Mr. Croup tumbled, screaming, into the void, clutching a long strip of black material. Mr. Vandemar looked down at the flailing figure of Mr. Croup as it fell away from them. He, too, looked over at Door, but there was no menace in his gaze. He shrugged, as best as one can shrug while holding on to a table leg for dear life, and then he said, mildly, “Bye-bye,” and let go of the table leg.
Richard made another entry in his mental diary. Today, he thought, I’ve survived walking the plank, the kiss of death, and a lecture on inflicting pain. Right now, I’m on my way through a labyrinth with a mad bastard who came back from the dead and a bodyguard who turned out to be a . . . whatever the opposite of a bodyguard is. I am so far out of my depth that… Metaphors failed him, then. He had gone beyond the world of metaphor and simile into the place of things that are, and it was changing him.
The abbot raised his blind head, sniffed the air, and smiled. “The first part of the Ordeal of the Key,” he said, “is the nice cup of tea. Do you take sugar?”
So the day became one of waiting, which was, he knew, a sin: moments were to be experienced; waiting was a sin against both the time that was still to come and the moments one was currently disregarding.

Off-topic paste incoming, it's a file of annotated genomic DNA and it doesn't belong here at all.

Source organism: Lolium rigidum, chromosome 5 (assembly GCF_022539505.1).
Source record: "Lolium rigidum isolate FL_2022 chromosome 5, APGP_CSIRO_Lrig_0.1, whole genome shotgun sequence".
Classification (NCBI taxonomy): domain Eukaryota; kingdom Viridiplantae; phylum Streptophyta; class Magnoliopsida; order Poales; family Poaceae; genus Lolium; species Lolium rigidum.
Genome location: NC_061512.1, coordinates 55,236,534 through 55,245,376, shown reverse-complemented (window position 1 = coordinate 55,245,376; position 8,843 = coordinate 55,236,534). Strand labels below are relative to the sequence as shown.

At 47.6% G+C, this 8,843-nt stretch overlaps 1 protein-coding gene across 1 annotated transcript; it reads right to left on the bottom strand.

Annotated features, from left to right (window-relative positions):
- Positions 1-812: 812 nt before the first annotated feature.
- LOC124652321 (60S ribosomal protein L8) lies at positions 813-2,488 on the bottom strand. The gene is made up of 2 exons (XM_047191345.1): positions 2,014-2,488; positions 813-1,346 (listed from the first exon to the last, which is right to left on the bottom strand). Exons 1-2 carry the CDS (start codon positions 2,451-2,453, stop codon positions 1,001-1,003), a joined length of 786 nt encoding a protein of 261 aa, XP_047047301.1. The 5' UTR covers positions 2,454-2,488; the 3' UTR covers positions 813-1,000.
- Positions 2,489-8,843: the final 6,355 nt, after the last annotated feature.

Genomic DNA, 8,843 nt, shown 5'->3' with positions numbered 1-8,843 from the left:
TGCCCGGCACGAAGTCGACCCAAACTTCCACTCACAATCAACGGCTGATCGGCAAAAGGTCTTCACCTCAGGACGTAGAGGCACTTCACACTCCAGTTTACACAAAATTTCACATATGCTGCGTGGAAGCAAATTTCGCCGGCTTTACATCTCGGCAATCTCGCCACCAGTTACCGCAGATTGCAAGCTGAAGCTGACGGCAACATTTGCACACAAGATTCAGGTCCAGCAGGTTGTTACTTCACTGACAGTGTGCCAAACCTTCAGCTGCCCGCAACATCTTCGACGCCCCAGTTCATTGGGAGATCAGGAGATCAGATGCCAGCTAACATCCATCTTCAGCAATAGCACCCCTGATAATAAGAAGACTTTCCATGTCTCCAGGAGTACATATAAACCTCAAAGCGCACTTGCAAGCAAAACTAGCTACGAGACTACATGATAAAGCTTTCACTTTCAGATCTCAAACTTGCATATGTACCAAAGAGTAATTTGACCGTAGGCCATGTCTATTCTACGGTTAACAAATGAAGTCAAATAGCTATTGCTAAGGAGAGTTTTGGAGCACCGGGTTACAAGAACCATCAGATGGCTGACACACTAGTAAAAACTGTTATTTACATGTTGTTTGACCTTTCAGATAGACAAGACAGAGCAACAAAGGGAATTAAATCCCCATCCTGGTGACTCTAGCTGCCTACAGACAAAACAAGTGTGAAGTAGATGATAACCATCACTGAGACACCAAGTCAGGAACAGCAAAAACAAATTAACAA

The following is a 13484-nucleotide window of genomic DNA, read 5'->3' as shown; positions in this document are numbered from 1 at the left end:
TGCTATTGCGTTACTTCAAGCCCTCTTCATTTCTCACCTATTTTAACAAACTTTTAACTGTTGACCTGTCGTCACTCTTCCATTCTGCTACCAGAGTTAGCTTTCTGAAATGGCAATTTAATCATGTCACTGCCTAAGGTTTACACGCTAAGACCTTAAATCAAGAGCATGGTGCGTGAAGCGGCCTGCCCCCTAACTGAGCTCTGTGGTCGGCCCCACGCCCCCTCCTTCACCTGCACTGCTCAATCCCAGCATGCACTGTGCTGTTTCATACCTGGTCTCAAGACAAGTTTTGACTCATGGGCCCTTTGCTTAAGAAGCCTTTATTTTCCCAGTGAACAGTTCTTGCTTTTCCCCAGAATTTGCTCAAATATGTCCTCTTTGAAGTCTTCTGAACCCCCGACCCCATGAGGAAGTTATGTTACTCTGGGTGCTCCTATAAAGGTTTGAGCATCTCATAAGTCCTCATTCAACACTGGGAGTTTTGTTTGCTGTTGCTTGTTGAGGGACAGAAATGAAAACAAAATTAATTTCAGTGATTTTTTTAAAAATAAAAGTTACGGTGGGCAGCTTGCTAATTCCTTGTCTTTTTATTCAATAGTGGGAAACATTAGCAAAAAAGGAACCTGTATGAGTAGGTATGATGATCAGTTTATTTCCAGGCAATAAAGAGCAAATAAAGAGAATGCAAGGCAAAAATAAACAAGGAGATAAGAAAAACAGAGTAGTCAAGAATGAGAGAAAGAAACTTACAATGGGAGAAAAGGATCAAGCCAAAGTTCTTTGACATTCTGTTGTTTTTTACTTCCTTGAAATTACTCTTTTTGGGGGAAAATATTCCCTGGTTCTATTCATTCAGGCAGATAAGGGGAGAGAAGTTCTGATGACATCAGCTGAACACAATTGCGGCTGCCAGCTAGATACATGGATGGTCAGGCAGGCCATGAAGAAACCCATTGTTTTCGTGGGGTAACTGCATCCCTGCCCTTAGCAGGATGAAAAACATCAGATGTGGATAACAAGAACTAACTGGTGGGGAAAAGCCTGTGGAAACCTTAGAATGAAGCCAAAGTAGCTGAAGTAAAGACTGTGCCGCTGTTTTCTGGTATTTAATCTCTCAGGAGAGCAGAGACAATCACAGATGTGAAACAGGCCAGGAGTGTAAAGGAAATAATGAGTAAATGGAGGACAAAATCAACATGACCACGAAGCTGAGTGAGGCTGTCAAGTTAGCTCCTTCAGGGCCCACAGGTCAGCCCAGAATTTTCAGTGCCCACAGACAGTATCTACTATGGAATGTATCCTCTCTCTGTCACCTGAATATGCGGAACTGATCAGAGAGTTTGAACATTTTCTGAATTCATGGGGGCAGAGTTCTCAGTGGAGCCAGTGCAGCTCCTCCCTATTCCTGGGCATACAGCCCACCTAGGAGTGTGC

“Well, yes, Mister Vandemar, once you put it like that. We want to hurt you both. We want to hurt you a lot. But that’s not why we’re here right now. We’re here to make things more interesting. You see, when things get dull, my partner and I become restive and, hard as you may find this to believe, we lose our sunny and delightful dispositions.”
Mr. Vandemar showed them his teeth, demonstrating his sunny and delightful disposition. It was unquestionably the most horrible thing that Richard had ever seen.
Richard was thunderstruck: it had been like watching Emma Peel, Bruce Lee, and a particularly vicious tornado, all rolled into one and sprinkled with a generous helping of a mongoose killing a king cobra.
“There. There,” said the marquis de Carabas, awkwardly, patting her shoulder. And he added, for good measure, “There.” He did not comfort well.
To say that Richard Mayhew was not very good at heights would be perfectly accurate, but it would fail to give the full picture. Richard hated clifftops, and high buildings: somewhere not far inside him was the fear—the stark, utter, silently screaming terror—that if he got too close to the edge, then something would take over and he would find himself walking to the edge of a clifftop and stepping off into space. It was as if he could not entirely trust himself, and that scared Richard more than the simple fear of falling ever could.
He was looking down at Richard, and still smiling; when he saw that Richard was watching him, he let go of the rungs with both his hands, and waggled his fingers at him.
Richard felt a wave of sympathetic vertigo run through him. “Bastard,” he said, under his breath,…
“There wasn’t any problem with the reservations, was there?” asked Jessica. And Richard, who was not much good at lying when faced with a direct question, said, “Ah.”
Richard had noticed that events were cowards: they didn’t occur singly, but instead they would run in packs and leap out at him all at once.